In the first season of The CW’s Supergirl, the evil Indigo scares Kara Zor-El (Melissa Benoist) enough that she retreats to the Fortress of Solitude for the first time. Basically, this is Superman’s version of the Batcave. In past versions of Superman, the Fortress, usually located in the Arctic and has been an integral part of DC canon for decades as a physical place for Superman to recharge mentally, emotionally, and sometimes, even to party.
In 1978, John Barry designed the iconic ice palace for Richard Donner’s modern masterpiece Superman. In 2015, it was on the shoulders of Seth Reed, a former architect turned production designer, to construct the Fortress for the Girl of Steel. He built other sets for Supergirl too, but elevator shafts and containment rooms ain’t the Fortress of Solitude.
It all began how everything begins in TV: planning, with a tight budget. “We looked at every representation of the Fortress of Solitude anybody had done, but we also knew that we were going to do our own on a limited budget,” Reed told Inverse in a recent phone interview. “We had access to really good resources, sculptors that could carve foam and make stalactite. We did the thing I love to do, which is partially practical, and partially virtual, do everything we can to make it as real as possible.”
Much of what makes the TV Fortress of Solitude look as good as it did visually was that Reed and his team made use of eye trickery with lighting. It was like stage magic, but for TV. “It feels like a gigantic stage,” Reed describes, “a vast huge stage that extends way down.”
“That was achieved with physical translight,” he says (and not a digital translight which is more common now). The light “hung around all three sides of the stage,” which allowed the directors to shoot “any camera angle and look right into it.” He boasts: “It’s very convincing.”
The devil was in the details. Even the fake snow had to look good, which Reed says was made of “special, non-toxic materials.”
“We carved the styrofoam, hard coated it, and we took these giant blocks of hard crystal behind them, and all across the ground and outer edges we built these snowy walls.”
The result was, well, the Fortress of Solitude as exactly as it should look and feel. Unfortunately, the reality of TV forced it to crumble. After the show’s first season, production on Supergirl relocated Los Angeles to Vancouver. While the Fortress has made return appearances in subsequent seasons, the first one introduced to fans no longer exists.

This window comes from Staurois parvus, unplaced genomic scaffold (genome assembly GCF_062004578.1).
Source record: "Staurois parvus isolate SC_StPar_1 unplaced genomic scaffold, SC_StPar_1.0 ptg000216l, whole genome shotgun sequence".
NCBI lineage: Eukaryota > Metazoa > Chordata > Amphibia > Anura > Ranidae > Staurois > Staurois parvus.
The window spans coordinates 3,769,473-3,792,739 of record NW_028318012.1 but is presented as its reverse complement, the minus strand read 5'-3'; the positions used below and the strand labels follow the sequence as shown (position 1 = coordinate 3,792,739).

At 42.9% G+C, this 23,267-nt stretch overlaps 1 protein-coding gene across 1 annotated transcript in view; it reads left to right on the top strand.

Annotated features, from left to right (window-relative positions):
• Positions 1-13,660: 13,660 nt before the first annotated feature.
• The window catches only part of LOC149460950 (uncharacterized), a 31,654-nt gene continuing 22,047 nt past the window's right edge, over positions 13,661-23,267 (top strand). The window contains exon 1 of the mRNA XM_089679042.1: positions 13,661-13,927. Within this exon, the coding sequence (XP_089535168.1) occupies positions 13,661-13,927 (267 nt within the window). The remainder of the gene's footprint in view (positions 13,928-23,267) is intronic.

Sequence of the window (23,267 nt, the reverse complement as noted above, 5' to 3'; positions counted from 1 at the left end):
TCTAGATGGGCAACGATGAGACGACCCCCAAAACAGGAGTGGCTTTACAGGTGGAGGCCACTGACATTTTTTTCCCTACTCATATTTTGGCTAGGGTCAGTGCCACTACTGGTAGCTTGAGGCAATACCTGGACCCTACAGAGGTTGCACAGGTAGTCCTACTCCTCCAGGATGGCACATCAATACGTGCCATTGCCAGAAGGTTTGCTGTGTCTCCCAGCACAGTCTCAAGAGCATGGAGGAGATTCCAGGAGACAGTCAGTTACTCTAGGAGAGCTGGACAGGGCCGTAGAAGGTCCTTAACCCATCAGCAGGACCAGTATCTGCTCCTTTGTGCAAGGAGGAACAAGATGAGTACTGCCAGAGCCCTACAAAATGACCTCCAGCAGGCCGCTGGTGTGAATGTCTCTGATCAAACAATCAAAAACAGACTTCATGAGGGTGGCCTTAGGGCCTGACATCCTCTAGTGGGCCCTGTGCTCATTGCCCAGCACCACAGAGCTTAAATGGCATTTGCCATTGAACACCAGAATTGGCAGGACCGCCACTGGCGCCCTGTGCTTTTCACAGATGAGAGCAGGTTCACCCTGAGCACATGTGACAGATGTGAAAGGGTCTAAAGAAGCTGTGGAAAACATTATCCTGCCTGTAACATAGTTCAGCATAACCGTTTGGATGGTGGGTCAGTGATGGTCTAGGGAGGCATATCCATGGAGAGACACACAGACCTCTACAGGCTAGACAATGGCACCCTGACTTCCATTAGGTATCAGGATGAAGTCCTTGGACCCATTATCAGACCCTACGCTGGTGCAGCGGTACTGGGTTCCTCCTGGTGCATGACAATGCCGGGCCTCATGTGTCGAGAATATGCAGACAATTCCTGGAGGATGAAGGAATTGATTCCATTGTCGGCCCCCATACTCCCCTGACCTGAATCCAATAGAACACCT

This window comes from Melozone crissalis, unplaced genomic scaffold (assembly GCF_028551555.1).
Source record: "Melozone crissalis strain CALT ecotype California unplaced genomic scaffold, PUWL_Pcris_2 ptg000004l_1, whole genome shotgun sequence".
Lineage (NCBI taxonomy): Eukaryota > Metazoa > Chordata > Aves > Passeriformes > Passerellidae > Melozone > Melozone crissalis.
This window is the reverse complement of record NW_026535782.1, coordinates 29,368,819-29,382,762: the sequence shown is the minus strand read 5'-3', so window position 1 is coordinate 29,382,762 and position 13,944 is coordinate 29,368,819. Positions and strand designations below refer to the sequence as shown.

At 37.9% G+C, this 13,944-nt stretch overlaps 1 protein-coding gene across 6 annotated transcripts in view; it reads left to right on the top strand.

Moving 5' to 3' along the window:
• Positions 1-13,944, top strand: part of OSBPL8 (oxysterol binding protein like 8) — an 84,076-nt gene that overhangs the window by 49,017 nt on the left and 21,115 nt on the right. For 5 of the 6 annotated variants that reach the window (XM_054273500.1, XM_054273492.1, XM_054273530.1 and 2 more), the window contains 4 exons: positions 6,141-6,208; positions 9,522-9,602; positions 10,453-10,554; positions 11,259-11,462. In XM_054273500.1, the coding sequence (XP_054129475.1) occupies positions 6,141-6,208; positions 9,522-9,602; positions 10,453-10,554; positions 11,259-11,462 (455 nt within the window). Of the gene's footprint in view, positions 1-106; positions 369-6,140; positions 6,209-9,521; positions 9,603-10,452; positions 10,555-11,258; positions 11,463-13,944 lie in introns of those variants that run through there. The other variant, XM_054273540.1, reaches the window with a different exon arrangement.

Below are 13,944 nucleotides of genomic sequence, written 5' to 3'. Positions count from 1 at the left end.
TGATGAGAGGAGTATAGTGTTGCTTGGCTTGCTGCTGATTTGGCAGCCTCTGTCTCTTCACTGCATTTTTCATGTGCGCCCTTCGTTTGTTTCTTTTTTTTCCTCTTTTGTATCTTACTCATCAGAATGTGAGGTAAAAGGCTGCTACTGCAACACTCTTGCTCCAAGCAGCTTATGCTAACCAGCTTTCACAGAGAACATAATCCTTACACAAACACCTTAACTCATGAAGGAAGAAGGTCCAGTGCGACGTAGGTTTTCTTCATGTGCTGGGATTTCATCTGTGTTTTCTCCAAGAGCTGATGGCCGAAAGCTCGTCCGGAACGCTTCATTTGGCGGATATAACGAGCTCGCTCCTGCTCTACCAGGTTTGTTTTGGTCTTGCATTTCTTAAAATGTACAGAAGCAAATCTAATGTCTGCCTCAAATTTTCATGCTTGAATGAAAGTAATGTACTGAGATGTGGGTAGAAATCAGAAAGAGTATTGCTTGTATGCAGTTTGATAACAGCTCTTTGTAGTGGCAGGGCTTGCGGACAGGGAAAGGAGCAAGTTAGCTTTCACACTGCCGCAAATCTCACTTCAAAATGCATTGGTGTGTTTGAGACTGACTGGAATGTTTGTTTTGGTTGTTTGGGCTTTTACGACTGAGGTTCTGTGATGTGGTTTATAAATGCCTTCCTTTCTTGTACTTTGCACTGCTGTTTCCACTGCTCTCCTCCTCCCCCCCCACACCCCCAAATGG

“‘Soon after we were finished with the show, period, we had to let the Fortress of Solitude go,” Reed says, a tinge of heartbreak in his voice. He explains in hypotheticals: “The way it works is that we try to figure out the sets. Let’s say the Fortress of Solitude was going to play in five episodes. They would give us warning, ‘You’re gonna hang onto this set, but after this episode you’ll be able to utilize the space this set occupies.’ So I wouldn’t be surprised if we got rid of that set before the show was over.”
“It’s heartbreaking because you put a lot of care into something and it’s all for the sake of capturing it on film,” he adds. “Once you’ve done that, it’s over.”
Reed has more than moved on, however. An established talent in the industry with credits in movies like Valkyrie, Real Steel, and TV shows like The Expanse on Syfy and Cosmos on Fox, Reed recently designed a brick-for-brick recreation of a Baghdad neighborhood for the modern period drama The Long Road Home on National Geographic, which began airing on November 7.
Dwarfing the Fortress of Solitude by square footage, the neighborhood set is recognized as one of the largest standing sets in North America. To build it, Reed and his team took over a portion of Fort Hood in Texas in order to recreate one harrowing chapter late in the Iraq War. The production team used a U.S. Army training village as a base, which the show’s crew expanded upon. It now continues its existence as a place soldiers live train for mission operations.
The Long Road Home “was a different animal” than the Fortress of Solitude, Reed says. It was “mostly exteriors and well over a 100 carpenters, painters, set dressers, and three sets of a mile of streets. 85 buildings.” The Fortress, meanwhile, was in a temperature-controlled soundstage somewhere on the Warner Bros. lot. Which also means neither James Olsen (Mechad Brooks) nor Supergirl were uncomfortably chill in the frost-blue Fortress.
“It was a colder time of year and it would be quite cold,” Reed recalls. “Once the lights turn on it’s a different story. A lot of stages use LEDs, not tungsten. They run a lot cooler. So that set, though it looked cold, it was not cold. Not too hot either. James is not suffering.”
Being asked to build the Fortress of Solitude, an important palace in popular culture, excited and intimidated Reed. But succeeding at the challenge prepared him to take on even more ambitious projects.
“You want to be inspired by what you’ve seen and maybe in some sense I can’t let anybody down, but then on the other hand, you know you’ve gotta just throw everything you have and not think about it too much,” he says. “From there we just build it.”
Supergirl returns on January 15, 2018 8 p.m. ET on The CW.